Humankind’s legacy is basically garbage

Travel back in time with this historical dumpster dive.
garbage legacy

21st century - Worldwide Erik Svetoft

Humanity’s legacy lies in our garbage. Trash offers archaeologists insight into the day-to-day lifestyles of people long past. Even today, we’re leaving future excavators plenty of specimens to ponder: Most Americans produce around 4.5 pounds of waste each day. This time-​­traveling ­dumpster dive shows some of the most revealing junk we’ve accumulated over the past couple of millennia—and the things we’re tossing now that will exist long after we’re gone.

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21st century: Worldwide

We toss more than 40 million tons of cracked phone carcasses and other e-waste each year. Much is shipped to developing countries, where workers strip precious bits—​like rare-earth ­metals—​and chuck the rest. This “recycling” will leave mountains of petrified plastic, toxic ­chemicals, and metal scraps.

garbage legacy
20th century – United States Erik Svetoft

20th century: United States

Plastics popularized during World War II began to take over our lives when soldiers came home. The first Tupperware hit the market in 1946, followed by staples like Lego bricks and grocery bags. We’ve used and discarded more than 8 billion metric tons of plastic since.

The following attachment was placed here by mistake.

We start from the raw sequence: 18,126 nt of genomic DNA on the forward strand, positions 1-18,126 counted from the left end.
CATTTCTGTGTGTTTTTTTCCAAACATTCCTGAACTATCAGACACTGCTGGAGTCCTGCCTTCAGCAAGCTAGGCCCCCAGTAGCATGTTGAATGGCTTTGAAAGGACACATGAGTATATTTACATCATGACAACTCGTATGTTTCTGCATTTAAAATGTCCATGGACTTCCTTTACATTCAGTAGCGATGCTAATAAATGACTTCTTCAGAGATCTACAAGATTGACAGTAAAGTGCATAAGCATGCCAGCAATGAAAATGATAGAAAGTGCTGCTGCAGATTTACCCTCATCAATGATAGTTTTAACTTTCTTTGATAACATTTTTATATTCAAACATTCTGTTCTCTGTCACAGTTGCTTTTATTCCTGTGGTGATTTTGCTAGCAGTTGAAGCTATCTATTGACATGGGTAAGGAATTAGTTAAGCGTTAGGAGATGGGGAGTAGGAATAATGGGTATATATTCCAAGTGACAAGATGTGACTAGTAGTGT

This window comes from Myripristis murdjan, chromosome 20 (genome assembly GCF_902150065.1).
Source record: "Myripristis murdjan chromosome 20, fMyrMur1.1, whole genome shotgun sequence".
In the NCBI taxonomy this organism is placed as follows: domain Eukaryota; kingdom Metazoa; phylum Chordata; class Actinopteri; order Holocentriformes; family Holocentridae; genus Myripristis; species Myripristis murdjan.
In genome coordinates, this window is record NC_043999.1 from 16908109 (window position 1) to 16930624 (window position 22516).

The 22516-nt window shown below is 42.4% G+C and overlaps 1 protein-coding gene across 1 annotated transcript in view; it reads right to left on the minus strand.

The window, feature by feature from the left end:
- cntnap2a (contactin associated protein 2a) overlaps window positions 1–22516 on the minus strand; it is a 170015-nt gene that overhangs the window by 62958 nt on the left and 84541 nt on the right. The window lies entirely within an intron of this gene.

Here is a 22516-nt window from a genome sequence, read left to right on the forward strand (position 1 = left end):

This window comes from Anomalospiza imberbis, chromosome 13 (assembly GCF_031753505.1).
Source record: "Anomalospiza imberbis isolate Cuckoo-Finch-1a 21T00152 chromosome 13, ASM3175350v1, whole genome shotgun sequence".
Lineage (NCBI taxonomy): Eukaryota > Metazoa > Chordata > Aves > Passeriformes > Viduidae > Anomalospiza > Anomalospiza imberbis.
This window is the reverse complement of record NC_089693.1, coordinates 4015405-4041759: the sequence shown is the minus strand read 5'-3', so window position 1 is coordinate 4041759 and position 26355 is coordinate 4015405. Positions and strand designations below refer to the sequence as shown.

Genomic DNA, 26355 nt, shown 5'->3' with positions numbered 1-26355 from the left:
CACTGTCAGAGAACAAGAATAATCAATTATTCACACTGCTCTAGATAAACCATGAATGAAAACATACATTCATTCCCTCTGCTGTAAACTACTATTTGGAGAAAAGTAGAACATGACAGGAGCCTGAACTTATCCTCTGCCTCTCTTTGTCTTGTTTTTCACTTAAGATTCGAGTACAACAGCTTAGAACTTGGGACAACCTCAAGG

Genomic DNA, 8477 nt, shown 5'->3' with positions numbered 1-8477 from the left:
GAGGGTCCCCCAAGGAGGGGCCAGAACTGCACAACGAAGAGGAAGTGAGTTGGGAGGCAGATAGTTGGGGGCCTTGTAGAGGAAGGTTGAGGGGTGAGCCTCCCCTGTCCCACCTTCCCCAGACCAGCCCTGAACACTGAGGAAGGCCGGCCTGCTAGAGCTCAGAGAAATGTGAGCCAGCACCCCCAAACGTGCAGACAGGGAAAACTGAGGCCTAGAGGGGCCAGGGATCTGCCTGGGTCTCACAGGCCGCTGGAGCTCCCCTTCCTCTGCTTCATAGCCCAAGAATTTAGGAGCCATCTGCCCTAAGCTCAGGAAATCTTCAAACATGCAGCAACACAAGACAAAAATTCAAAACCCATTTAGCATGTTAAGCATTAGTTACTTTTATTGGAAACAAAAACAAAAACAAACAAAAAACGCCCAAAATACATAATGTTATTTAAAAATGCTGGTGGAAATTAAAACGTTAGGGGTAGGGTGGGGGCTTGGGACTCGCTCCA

garbage legacy
19th century – Old England Erik Svetoft

19th century: Old England

The Industrial ­Revolution, which began around 1760, sparked an increase in consumerism. Rubbish from Victorian manors in East Anglia is packed with ­single-​use glass bottles and metal containers as a result. The litter also includes the disembodied heads of ­popular porcelain dolls.

garbage legacy
18th century – New England Erik Svetoft

18th century: New England

On Colonial farmsteads, people literally pitched their refuse out windows. Archaeologists discovered one 18th-​­century property strewn with broken bottles, snapped pipes, and cracked earthenware. The waste hints at frugality: Everything they tossed was ­irreparably broken.

garbage legacy
5th century – Israel Erik Svetoft

5th century: Israel

Byzantine landfills like the one in Elusa (in what is now the ­Negev desert) served as the final resting place for ashes, shells, ceramic shards, olive pits, and wine jars. Carbon dating of the trash links the town’s sudden collapse to the same time period as a mini Ice Age brought on by nearby volcanic eruptions.

garbage legacy
2nd century BCE-6th CE – Egypt Erik Svetoft

2nd century BCE to 6th CE: Egypt

An arid desert dumpsite outside the city of Oxyrhynchus preserved 500,000 papyrus fragments—​­receipts, tax forms, horoscopes, and forgotten works of Sappho and Sophocles—that illuminate what residents owned, who they married, and which sexy novels they read most.

This story appears in the Spring 2020, Origins issue of Popular Science.